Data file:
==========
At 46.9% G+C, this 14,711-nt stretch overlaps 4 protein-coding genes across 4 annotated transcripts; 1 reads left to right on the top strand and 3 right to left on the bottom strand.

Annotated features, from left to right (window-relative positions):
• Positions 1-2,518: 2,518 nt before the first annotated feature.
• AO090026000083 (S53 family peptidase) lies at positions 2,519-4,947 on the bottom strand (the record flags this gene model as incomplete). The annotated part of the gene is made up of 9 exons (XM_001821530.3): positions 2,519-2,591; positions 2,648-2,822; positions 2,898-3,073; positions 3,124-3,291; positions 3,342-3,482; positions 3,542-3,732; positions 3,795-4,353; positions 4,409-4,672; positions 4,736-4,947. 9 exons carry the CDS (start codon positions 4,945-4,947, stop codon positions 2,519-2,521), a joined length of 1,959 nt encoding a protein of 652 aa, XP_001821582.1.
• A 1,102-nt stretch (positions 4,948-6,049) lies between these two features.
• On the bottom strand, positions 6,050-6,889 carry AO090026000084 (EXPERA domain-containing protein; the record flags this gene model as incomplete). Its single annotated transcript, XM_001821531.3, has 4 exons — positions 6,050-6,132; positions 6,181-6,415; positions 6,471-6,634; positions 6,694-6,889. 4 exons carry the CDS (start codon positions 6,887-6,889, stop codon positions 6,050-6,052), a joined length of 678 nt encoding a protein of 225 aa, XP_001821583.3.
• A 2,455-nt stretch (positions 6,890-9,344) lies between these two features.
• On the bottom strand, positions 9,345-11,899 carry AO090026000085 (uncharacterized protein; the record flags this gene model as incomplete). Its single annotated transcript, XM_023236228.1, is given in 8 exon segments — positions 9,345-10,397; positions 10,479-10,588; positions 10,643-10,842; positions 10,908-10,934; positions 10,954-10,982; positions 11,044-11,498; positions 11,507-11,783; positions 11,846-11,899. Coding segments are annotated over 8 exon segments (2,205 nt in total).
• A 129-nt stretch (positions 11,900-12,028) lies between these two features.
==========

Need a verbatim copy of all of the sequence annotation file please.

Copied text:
At 46.9% G+C, this 14,711-nt stretch overlaps 4 protein-coding genes across 4 annotated transcripts; 1 reads left to right on the top strand and 3 right to left on the bottom strand.

Annotated features, from left to right (window-relative positions):
• Positions 1-2,518: 2,518 nt before the first annotated feature.
• AO090026000083 (S53 family peptidase) lies at positions 2,519-4,947 on the bottom strand (the record flags this gene model as incomplete). The annotated part of the gene is made up of 9 exons (XM_001821530.3): positions 2,519-2,591; positions 2,648-2,822; positions 2,898-3,073; positions 3,124-3,291; positions 3,342-3,482; positions 3,542-3,732; positions 3,795-4,353; positions 4,409-4,672; positions 4,736-4,947. 9 exons carry the CDS (start codon positions 4,945-4,947, stop codon positions 2,519-2,521), a joined length of 1,959 nt encoding a protein of 652 aa, XP_001821582.1.
• A 1,102-nt stretch (positions 4,948-6,049) lies between these two features.
• On the bottom strand, positions 6,050-6,889 carry AO090026000084 (EXPERA domain-containing protein; the record flags this gene model as incomplete). Its single annotated transcript, XM_001821531.3, has 4 exons — positions 6,050-6,132; positions 6,181-6,415; positions 6,471-6,634; positions 6,694-6,889. 4 exons carry the CDS (start codon positions 6,887-6,889, stop codon positions 6,050-6,052), a joined length of 678 nt encoding a protein of 225 aa, XP_001821583.3.
• A 2,455-nt stretch (positions 6,890-9,344) lies between these two features.
• On the bottom strand, positions 9,345-11,899 carry AO090026000085 (uncharacterized protein; the record flags this gene model as incomplete). Its single annotated transcript, XM_023236228.1, is given in 8 exon segments — positions 9,345-10,397; positions 10,479-10,588; positions 10,643-10,842; positions 10,908-10,934; positions 10,954-10,982; positions 11,044-11,498; positions 11,507-11,783; positions 11,846-11,899. Coding segments are annotated over 8 exon segments (2,205 nt in total).
• A 129-nt stretch (positions 11,900-12,028) lies between these two features.